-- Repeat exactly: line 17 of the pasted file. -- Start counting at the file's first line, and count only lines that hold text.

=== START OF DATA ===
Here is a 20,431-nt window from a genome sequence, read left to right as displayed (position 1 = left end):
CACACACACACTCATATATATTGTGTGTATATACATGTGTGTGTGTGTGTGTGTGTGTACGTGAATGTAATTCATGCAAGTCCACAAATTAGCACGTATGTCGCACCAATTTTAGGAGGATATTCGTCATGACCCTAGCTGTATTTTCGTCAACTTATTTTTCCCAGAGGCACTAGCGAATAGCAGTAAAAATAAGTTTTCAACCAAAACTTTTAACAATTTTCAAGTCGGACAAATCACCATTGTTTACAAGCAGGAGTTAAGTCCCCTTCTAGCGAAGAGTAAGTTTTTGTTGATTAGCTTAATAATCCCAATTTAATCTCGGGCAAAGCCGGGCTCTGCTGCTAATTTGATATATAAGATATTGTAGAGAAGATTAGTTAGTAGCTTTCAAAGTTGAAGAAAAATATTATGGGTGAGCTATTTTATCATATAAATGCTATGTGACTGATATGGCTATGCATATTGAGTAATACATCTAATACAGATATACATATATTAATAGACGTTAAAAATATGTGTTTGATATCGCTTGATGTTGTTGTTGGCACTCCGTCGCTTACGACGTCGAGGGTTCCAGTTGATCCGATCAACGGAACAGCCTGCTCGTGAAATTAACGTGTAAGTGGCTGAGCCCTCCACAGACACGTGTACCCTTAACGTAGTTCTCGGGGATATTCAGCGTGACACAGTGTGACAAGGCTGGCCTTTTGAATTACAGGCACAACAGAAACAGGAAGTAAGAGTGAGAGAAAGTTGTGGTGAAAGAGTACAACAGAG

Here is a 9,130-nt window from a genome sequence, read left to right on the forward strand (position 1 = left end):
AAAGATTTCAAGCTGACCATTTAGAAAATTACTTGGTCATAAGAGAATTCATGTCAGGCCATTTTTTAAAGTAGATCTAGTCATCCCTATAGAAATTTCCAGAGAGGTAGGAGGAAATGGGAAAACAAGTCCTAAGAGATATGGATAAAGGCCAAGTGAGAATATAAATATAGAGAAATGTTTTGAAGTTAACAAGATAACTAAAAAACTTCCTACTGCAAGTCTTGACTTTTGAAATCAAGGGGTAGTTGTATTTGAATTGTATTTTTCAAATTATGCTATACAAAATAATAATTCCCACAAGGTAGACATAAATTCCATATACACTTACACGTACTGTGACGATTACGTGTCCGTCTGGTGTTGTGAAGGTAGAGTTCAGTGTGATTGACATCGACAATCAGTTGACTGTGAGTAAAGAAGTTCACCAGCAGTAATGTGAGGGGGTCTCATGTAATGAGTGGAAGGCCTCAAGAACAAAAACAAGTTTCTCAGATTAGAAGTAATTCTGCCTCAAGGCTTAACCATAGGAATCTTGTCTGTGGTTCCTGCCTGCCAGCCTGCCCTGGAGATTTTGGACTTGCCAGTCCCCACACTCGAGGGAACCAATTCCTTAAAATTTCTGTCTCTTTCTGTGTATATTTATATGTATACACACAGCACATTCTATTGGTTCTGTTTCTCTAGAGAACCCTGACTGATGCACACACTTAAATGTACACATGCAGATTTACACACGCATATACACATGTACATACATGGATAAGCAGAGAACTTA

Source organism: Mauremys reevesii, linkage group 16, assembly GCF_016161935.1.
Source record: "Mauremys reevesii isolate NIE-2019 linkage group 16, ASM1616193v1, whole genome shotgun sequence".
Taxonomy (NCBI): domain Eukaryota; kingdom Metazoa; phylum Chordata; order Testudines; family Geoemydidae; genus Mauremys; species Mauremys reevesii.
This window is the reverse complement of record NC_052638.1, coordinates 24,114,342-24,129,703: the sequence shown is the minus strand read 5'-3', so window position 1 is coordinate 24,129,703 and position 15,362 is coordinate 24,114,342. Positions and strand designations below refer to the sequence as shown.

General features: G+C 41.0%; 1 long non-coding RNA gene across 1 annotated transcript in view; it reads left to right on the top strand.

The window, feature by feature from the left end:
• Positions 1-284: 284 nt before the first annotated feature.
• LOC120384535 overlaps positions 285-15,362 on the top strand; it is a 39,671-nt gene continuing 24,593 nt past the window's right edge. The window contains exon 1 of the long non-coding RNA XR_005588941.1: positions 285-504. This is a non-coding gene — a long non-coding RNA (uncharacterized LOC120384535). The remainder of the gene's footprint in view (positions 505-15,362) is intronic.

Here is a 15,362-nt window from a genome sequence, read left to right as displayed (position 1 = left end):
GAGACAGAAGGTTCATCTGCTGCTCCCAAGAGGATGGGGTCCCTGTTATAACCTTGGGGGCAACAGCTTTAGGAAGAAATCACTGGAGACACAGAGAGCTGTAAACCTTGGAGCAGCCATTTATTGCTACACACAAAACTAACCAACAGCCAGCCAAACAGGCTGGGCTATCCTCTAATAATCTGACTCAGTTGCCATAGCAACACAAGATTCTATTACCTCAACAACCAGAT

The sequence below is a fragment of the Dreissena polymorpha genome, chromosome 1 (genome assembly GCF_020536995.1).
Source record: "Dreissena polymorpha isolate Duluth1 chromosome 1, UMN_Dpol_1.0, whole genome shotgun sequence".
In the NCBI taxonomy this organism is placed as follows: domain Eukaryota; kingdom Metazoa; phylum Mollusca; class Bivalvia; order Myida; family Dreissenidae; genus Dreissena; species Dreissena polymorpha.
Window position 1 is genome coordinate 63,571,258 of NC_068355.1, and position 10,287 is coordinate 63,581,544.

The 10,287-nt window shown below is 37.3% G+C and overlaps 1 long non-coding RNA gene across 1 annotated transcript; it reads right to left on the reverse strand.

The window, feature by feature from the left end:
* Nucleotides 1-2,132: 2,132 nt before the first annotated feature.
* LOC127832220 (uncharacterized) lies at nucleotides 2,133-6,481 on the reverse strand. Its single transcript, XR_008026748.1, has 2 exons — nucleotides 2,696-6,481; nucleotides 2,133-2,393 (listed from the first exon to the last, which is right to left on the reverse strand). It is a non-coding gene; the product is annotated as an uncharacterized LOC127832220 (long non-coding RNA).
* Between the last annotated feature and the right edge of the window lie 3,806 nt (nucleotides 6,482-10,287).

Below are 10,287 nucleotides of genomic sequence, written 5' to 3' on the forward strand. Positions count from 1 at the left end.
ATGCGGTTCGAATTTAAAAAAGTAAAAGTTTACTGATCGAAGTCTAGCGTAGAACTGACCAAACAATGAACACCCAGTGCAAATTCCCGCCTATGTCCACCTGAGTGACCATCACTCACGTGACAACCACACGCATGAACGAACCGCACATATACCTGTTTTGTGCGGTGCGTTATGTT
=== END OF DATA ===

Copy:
In the NCBI taxonomy this organism is placed as follows: domain Eukaryota; kingdom Metazoa; phylum Mollusca; class Bivalvia; order Myida; family Dreissenidae; genus Dreissena; species Dreissena polymorpha.